George Bush was actually doing a pretty good job in Afghanistan. Then he diverted all of this countries resources to Iraq. A nation that had no ties to 911. A country that had been well contained for 10 years. A country with zero ability to attain Nuclear weaponry. A country that couldn't feed it's own people. And the one nation that could keep Iran in check.
I would ask anon. to respond to 2 simple questions,Was it the right move to invade Iraq? What should America do now, that it is clearly established that this war has been woefully mismanaged?

Anonymous said...

Well, moving this post-piece to the top of the blog seems to have rejuvenated some interest. Fine; lets talk:

ABTL blogger: Sorry to see you have such an advanced case of BDS. Besides, if you want to make ridiculous comparisons of the US Vice President and evil historical figures, there are much more prolific killers to choose from. Try Lenin, Stalin, and Mao. Their murderous tally is at least 10 times that of than Hitler and Pol Pot combined.

666: I certainly agree that most of us fall short of the example of Christ.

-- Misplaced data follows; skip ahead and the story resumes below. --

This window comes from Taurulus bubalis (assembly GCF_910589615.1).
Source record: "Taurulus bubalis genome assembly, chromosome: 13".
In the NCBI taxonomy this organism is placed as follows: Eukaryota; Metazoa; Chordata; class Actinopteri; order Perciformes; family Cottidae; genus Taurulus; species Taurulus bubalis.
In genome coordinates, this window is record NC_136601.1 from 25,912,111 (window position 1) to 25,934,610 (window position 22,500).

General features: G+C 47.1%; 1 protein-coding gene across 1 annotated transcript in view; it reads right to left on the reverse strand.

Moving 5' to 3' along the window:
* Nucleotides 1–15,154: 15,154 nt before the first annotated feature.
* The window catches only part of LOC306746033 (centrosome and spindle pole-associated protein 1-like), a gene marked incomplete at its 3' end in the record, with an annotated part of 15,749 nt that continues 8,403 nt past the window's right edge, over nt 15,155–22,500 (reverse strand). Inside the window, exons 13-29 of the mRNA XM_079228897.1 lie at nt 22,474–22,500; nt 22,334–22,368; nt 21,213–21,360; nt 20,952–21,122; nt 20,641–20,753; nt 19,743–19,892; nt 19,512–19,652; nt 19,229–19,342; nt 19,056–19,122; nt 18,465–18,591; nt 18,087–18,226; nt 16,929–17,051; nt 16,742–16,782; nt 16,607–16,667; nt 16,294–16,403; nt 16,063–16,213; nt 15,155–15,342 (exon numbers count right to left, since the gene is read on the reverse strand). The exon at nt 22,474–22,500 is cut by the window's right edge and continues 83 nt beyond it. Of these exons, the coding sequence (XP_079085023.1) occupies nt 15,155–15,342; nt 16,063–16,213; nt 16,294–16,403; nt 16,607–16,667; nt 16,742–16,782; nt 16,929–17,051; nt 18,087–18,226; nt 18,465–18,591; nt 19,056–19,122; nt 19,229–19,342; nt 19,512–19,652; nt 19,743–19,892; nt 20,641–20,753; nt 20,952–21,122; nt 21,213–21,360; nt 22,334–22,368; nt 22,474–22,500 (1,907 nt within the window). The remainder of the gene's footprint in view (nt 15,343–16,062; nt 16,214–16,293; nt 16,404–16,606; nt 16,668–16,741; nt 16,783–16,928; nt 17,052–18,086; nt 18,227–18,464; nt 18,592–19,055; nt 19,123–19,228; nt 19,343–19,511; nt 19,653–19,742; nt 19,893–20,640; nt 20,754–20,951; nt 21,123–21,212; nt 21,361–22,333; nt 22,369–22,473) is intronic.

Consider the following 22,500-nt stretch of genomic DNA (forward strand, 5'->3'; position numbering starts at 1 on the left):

Two of the great Doctors of the Church, Augustine and Thomas Aquinas, struggled with the moral challenge of so-called “just war,” with Augustine rejecting the concept and Aquinas finding it permissible within narrowly defined parameters. In no instances does the church condone the killing of innocents, however, and such murder has always been condemned as contrary to biblical teaching. But to say that Islam has such prohibitions on killing requires you to acknowledge that infidelity to Islam -- or to your husband for that matter-- makes one “guilty” and subject to the sword.

As for your comments regarding the early stages of the Iraq war, you obviously do not understand how the US Military operates. Since the end of the second world war, the US Military has become increasingly averse to causing collateral damage, and takes great pains to minimize civilian casualties. Target selection focuses on infrastructure, not people, and also avoids significant social, cultural, or religious structures. Installations such as government buildings and/or power stations are normally targeted at night, when the buildings are empty or otherwise minimally manned. Moreover, development and use of precision weaponry over the last 25 years came about principally at the behest of the military with the objective of keeping collateral damage to a minimum.